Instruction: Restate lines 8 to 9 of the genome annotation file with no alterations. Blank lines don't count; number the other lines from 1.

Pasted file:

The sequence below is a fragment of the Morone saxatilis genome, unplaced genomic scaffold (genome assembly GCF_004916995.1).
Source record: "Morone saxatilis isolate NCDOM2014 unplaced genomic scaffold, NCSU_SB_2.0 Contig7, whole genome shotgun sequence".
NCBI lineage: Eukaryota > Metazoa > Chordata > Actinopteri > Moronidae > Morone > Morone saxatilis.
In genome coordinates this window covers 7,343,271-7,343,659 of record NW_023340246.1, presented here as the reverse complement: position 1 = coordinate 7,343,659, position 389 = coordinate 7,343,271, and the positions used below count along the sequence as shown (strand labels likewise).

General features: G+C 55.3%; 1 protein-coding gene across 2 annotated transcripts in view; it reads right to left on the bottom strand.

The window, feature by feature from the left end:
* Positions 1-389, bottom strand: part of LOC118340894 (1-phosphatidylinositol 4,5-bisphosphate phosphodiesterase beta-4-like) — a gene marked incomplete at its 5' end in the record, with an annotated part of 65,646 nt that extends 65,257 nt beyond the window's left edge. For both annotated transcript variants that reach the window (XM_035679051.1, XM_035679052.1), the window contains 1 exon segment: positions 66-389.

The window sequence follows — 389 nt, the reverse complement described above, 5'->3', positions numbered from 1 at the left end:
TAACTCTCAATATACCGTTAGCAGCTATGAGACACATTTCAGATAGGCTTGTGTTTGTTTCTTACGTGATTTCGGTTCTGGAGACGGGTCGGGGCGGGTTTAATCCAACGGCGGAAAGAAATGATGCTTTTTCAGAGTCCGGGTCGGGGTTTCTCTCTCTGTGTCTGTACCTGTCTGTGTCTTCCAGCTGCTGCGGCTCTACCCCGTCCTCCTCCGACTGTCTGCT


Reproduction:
The window sequence follows — 389 nt, the reverse complement described above, 5'->3', positions numbered from 1 at the left end:
TAACTCTCAATATACCGTTAGCAGCTATGAGACACATTTCAGATAGGCTTGTGTTTGTTTCTTACGTGATTTCGGTTCTGGAGACGGGTCGGGGCGGGTTTAATCCAACGGCGGAAAGAAATGATGCTTTTTCAGAGTCCGGGTCGGGGTTTCTCTCTCTGTGTCTGTACCTGTCTGTGTCTTCCAGCTGCTGCGGCTCTACCCCGTCCTCCTCCGACTGTCTGCT